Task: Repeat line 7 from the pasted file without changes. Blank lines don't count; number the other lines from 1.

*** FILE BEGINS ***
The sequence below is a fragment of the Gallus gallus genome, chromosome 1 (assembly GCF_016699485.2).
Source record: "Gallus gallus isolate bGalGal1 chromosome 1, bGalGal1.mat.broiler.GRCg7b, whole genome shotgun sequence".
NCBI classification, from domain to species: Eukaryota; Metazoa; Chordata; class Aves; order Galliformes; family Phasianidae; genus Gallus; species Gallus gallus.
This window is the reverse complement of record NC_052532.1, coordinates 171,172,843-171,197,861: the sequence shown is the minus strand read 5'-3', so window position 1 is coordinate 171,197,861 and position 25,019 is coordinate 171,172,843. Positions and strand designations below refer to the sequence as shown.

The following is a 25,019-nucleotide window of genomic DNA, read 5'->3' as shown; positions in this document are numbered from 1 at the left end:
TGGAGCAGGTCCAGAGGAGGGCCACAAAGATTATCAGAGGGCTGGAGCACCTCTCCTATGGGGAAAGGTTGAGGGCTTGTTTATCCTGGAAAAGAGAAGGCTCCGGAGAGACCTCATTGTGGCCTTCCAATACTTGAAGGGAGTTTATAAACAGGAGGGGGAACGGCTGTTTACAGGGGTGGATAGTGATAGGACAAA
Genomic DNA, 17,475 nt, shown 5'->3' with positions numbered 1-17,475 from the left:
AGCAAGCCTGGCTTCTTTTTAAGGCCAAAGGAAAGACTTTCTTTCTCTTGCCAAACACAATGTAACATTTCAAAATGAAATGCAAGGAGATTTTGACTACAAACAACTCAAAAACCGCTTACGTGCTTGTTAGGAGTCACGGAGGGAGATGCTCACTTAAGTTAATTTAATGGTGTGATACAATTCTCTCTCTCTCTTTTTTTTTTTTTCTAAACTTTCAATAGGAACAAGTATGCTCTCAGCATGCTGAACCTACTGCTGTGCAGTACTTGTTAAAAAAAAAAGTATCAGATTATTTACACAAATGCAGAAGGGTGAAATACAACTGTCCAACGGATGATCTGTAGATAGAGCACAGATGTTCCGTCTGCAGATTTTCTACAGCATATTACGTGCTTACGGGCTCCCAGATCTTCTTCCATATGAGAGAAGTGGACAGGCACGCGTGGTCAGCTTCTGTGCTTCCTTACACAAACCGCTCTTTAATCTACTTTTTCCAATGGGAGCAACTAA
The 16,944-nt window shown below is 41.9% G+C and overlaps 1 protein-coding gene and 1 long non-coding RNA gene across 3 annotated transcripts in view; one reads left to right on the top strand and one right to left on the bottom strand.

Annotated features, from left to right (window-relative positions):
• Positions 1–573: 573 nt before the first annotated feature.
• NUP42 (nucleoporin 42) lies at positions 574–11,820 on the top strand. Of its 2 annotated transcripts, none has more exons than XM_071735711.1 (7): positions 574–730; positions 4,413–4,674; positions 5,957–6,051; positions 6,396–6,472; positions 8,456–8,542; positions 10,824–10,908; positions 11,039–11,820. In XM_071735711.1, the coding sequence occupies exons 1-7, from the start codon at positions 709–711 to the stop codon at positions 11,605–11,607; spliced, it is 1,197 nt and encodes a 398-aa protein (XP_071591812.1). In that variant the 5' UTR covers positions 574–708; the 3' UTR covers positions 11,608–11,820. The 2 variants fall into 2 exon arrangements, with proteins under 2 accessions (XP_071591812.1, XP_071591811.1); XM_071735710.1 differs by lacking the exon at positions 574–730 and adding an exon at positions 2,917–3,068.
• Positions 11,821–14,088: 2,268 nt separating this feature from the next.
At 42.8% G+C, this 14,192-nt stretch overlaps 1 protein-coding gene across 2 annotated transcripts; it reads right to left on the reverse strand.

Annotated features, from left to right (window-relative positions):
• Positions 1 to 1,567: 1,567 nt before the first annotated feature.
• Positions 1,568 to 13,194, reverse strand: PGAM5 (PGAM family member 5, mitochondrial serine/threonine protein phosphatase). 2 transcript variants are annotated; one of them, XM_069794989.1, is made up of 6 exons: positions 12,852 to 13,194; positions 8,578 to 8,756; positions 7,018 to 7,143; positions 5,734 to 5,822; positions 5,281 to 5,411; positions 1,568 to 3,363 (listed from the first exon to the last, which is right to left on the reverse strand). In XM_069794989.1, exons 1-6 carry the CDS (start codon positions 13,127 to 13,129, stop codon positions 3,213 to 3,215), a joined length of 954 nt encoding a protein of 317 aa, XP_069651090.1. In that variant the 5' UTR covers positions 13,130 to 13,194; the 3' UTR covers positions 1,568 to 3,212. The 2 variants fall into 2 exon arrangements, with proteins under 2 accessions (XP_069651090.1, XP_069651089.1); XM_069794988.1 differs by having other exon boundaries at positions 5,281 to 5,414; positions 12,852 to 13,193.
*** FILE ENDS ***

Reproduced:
Genomic DNA, 17,475 nt, shown 5'->3' with positions numbered 1-17,475 from the left: